Reuniting families at border yet to become priority of Biden Administration


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Protesters nationwide have been advocating for years for split up families at the border to once again be brought together again. Whether or not the Biden Administration will follow through with their alleged plans to reunite families is up in the air.

Children at the border suffer from fear, hunger, sleeplessness and the most devastating pain of all: forceful separation from their loved ones. The “zero tolerance” policy imposed by the Trump administration, which allowed U.S. officials to separate children from their families at the border, became one of the most controversial policies enacted during the 45th president’s tenure in office.  

In order to truly understand the crisis that is occurring in the U.S.-Mexico border, one must ask the bigger question: why do these Latin American families risk their lives to come to the United States? “For a better future” is the simple answer. The complex answer? To get away from their home countries—mainly Honduras, El Salvador and Guatemala—that are plagued with corruption and some of the world’s highest violence and homicide rates. Since 2015, the U.S. Congress has had a bipartisan agreement of sending roughly $750 million in aid for Central American countries through funding programs for children-at-risk and the creation of jobs in the region. However, that is not enough to change the political and economic turmoil in the Central American countries. If anything, the U.S. government has focused on border control instead of where the problem actually arises. This is evident through their spending. It is estimated that over $20 billion dollars is spent on keeping order at the border, while less than $1 billion is spent through the bipartisan agreement. Keeping these families from migrating is not as simple as it seems.

In 2018, then-Attorney General Jeff Sessions, under the Trump administration, announced the “zero tolerance” policy in which all border crossers would be criminally prosecuted for illegal entry or illegal reentry to the United States — with no exceptions for asylum seekers and/or family. Accompanying children who are not permitted to be housed in an adult criminal center were to be labeled as unaccompanied alien children. They were then to be transferred to the custody of the Office of Refugee Resettlement (ORR) and put into one of over 100 shelters; from there, the children would stay at the center or be put into the foster care system. It wasn’t until after the adults were tried, and convicted if found guilty, that parents and family were able to be reunited in an U.S. Immigration and Customs Enforcement (ICE) family detention facility. The amount of time separated from a parent, uncle, or other relative can vary. The immense trauma children would go through is something that the policy’s authors didn’t seem to think nor care about.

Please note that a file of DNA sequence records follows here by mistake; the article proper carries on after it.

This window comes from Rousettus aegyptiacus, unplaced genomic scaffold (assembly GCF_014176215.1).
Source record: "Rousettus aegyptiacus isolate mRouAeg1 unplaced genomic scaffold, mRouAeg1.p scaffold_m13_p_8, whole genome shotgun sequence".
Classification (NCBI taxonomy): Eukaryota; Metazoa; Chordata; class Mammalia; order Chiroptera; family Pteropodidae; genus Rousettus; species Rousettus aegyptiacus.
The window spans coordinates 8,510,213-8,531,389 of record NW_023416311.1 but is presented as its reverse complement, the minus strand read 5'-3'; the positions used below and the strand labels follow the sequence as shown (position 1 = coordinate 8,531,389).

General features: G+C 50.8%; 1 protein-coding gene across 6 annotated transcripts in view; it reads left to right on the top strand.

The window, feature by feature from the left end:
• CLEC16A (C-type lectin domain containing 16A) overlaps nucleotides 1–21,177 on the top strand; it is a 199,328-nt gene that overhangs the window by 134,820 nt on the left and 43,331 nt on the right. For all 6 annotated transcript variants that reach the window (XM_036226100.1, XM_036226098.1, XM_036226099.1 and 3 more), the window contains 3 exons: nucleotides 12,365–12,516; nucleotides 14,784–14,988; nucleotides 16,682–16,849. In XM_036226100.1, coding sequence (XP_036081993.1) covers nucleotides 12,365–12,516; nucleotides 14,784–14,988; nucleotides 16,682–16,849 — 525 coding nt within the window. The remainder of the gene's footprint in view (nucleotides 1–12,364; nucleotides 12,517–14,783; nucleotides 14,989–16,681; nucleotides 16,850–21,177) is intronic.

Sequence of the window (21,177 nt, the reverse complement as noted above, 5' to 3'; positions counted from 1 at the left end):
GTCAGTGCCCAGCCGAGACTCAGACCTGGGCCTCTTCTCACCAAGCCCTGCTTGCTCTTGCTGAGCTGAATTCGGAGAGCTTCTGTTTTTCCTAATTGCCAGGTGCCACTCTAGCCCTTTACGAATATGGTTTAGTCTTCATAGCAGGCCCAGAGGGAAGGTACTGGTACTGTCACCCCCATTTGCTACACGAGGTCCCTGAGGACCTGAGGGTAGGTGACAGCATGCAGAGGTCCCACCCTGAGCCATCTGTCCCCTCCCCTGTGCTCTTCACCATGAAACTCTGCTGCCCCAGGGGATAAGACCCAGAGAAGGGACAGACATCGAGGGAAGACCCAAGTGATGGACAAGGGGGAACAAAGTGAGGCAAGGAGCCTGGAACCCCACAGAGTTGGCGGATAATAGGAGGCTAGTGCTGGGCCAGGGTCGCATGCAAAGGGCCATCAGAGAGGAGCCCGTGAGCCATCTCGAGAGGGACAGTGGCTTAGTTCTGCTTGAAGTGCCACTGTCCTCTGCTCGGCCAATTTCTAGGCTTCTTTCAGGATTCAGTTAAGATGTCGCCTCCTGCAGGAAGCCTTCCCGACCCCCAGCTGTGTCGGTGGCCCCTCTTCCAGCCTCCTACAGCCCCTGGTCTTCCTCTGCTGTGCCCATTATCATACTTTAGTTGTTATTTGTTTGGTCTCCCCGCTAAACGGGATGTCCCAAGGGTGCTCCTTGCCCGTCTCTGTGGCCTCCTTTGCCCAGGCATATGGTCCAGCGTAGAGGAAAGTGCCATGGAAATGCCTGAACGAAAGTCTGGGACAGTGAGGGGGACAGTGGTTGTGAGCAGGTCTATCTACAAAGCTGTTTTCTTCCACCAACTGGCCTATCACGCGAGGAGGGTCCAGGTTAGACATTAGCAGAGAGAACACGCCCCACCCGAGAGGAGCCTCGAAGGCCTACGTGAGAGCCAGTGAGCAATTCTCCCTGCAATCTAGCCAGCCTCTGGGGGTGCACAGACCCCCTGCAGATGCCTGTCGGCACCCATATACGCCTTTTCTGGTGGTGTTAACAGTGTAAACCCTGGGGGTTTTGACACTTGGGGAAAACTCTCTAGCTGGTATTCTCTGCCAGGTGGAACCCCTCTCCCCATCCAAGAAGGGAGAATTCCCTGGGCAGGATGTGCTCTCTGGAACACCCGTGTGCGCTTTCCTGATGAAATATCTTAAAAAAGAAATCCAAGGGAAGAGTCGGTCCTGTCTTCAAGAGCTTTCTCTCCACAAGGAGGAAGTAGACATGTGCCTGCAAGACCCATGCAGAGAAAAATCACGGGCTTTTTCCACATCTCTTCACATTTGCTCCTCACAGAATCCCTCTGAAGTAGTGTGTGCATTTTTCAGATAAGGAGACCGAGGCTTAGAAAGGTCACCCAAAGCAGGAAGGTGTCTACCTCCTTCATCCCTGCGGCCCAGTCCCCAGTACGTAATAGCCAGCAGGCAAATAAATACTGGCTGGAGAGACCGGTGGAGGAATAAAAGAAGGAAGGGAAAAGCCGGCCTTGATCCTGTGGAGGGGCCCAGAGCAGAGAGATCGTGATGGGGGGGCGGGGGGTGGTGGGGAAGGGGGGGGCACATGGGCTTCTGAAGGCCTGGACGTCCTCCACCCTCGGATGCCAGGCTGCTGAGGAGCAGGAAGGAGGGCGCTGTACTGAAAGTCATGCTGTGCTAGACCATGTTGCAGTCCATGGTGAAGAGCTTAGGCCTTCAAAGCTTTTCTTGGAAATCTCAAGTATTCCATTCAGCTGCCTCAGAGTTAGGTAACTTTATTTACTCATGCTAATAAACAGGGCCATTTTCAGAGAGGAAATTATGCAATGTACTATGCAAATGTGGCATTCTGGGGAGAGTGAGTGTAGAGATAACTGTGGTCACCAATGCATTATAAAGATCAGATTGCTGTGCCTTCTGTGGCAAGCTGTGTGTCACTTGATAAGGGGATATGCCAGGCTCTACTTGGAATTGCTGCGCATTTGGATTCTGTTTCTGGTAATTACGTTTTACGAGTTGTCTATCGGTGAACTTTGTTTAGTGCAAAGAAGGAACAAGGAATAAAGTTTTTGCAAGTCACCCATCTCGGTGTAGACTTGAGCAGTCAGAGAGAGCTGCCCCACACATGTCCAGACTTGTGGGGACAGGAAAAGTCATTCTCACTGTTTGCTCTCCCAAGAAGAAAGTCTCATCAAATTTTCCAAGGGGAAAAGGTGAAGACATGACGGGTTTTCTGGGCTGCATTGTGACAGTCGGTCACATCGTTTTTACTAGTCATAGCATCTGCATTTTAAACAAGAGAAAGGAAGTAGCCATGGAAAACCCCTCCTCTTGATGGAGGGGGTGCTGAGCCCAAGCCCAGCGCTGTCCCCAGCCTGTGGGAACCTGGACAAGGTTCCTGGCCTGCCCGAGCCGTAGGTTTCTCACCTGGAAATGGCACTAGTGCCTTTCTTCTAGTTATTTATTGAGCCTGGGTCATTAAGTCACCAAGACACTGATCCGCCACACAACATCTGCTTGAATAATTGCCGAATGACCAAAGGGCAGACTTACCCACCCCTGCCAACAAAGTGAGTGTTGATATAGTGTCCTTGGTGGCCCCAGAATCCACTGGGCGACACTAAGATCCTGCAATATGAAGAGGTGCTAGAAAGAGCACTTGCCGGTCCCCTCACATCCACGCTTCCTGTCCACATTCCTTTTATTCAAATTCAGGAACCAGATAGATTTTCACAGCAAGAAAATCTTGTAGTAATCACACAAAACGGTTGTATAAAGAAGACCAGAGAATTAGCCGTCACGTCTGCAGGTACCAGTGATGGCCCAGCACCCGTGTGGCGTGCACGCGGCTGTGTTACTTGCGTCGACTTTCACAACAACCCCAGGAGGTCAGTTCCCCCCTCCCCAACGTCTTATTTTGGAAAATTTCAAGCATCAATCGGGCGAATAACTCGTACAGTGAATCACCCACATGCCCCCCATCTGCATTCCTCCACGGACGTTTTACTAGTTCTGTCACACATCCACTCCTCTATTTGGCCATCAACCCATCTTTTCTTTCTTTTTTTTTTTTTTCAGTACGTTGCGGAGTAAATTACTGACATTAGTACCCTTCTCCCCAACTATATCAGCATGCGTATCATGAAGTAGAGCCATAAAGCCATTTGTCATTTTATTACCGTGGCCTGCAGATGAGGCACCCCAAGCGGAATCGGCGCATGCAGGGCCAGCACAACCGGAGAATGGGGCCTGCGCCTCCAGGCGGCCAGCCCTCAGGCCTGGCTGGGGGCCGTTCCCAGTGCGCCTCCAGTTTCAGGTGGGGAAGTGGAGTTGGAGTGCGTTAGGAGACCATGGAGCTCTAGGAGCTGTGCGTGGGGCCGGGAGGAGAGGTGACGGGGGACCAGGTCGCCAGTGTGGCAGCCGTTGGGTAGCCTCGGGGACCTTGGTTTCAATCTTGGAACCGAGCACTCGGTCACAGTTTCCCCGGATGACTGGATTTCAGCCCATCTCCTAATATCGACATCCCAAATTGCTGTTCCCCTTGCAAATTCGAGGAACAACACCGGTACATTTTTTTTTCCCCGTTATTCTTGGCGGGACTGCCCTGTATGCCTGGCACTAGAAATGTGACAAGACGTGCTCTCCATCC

On February 2, 2021, President Biden signed three executive orders aimed at taking down the previous president’s policies on immigration. One of those executive orders included a task force to reunite the estimated 661 children that have remained separate from their parents. The executive order was a step forward to help organizations such as Justice in Motion and Kids In Need of Defense (KIND) reunite children with their parents and families across all of Latin America by giving them the necessary information and resources. It had been reported that the U.S. government distributed outdated or inaccurate contact information, making it harder to locate the children’s families. However, the Biden Administration is still dealing with increasing numbers of migrant children crossing the border. The end of a cruel policy has occurred, but even some of President Biden’s most ardent supporters have criticized the administration’s lack of humane plans after ending the harmful policies of their predecessor. Joe Biden’s promise to rebuild the immigration system is still yet to be fulfilled. Actions, instead of words, will be needed. 

It is no secret that the last three U.S. presidents have dealt with the growing issue of separation of families. While the Trump administration enforced a controversial policy that was viewed as cruel by many, it was not the first time that children at the border had been separated for years from their families. Only time will tell whether or not President Biden and his administration’s promise of reforming the immigration system and the reunification of separated families will become a reality or just another broken promise by a populist leader.